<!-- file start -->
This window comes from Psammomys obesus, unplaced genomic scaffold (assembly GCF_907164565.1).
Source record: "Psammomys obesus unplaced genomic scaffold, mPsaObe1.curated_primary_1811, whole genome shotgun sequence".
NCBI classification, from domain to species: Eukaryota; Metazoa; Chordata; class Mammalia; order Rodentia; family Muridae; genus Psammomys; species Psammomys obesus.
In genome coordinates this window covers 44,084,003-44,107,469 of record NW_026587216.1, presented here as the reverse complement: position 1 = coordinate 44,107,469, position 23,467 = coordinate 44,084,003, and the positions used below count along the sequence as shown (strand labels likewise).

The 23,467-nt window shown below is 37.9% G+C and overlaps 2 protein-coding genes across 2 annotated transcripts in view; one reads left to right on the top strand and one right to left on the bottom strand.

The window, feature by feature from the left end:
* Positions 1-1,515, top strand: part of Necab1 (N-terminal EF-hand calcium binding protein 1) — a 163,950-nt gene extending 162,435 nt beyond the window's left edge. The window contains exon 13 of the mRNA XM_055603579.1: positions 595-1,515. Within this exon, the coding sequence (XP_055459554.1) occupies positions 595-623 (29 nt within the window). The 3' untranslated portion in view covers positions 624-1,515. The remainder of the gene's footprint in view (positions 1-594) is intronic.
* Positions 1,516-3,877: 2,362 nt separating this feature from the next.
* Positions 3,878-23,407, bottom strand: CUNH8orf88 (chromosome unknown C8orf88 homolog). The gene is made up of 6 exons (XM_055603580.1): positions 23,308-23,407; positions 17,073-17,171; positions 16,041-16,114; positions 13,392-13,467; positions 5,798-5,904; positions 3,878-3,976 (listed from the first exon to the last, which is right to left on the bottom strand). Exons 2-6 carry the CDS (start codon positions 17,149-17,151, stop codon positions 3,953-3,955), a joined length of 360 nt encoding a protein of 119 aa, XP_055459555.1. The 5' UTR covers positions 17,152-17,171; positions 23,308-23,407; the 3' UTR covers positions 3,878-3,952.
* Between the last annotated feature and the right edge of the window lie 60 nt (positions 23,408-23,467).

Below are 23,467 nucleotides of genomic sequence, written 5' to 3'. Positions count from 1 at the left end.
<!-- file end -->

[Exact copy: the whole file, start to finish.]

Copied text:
This window comes from Psammomys obesus, unplaced genomic scaffold (assembly GCF_907164565.1).
Source record: "Psammomys obesus unplaced genomic scaffold, mPsaObe1.curated_primary_1811, whole genome shotgun sequence".
NCBI classification, from domain to species: Eukaryota; Metazoa; Chordata; class Mammalia; order Rodentia; family Muridae; genus Psammomys; species Psammomys obesus.
In genome coordinates this window covers 44,084,003-44,107,469 of record NW_026587216.1, presented here as the reverse complement: position 1 = coordinate 44,107,469, position 23,467 = coordinate 44,084,003, and the positions used below count along the sequence as shown (strand labels likewise).

The 23,467-nt window shown below is 37.9% G+C and overlaps 2 protein-coding genes across 2 annotated transcripts in view; one reads left to right on the top strand and one right to left on the bottom strand.

The window, feature by feature from the left end:
* Positions 1-1,515, top strand: part of Necab1 (N-terminal EF-hand calcium binding protein 1) — a 163,950-nt gene extending 162,435 nt beyond the window's left edge. The window contains exon 13 of the mRNA XM_055603579.1: positions 595-1,515. Within this exon, the coding sequence (XP_055459554.1) occupies positions 595-623 (29 nt within the window). The 3' untranslated portion in view covers positions 624-1,515. The remainder of the gene's footprint in view (positions 1-594) is intronic.
* Positions 1,516-3,877: 2,362 nt separating this feature from the next.
* Positions 3,878-23,407, bottom strand: CUNH8orf88 (chromosome unknown C8orf88 homolog). The gene is made up of 6 exons (XM_055603580.1): positions 23,308-23,407; positions 17,073-17,171; positions 16,041-16,114; positions 13,392-13,467; positions 5,798-5,904; positions 3,878-3,976 (listed from the first exon to the last, which is right to left on the bottom strand). Exons 2-6 carry the CDS (start codon positions 17,149-17,151, stop codon positions 3,953-3,955), a joined length of 360 nt encoding a protein of 119 aa, XP_055459555.1. The 5' UTR covers positions 17,152-17,171; positions 23,308-23,407; the 3' UTR covers positions 3,878-3,952.
* Between the last annotated feature and the right edge of the window lie 60 nt (positions 23,408-23,467).

Below are 23,467 nucleotides of genomic sequence, written 5' to 3'. Positions count from 1 at the left end.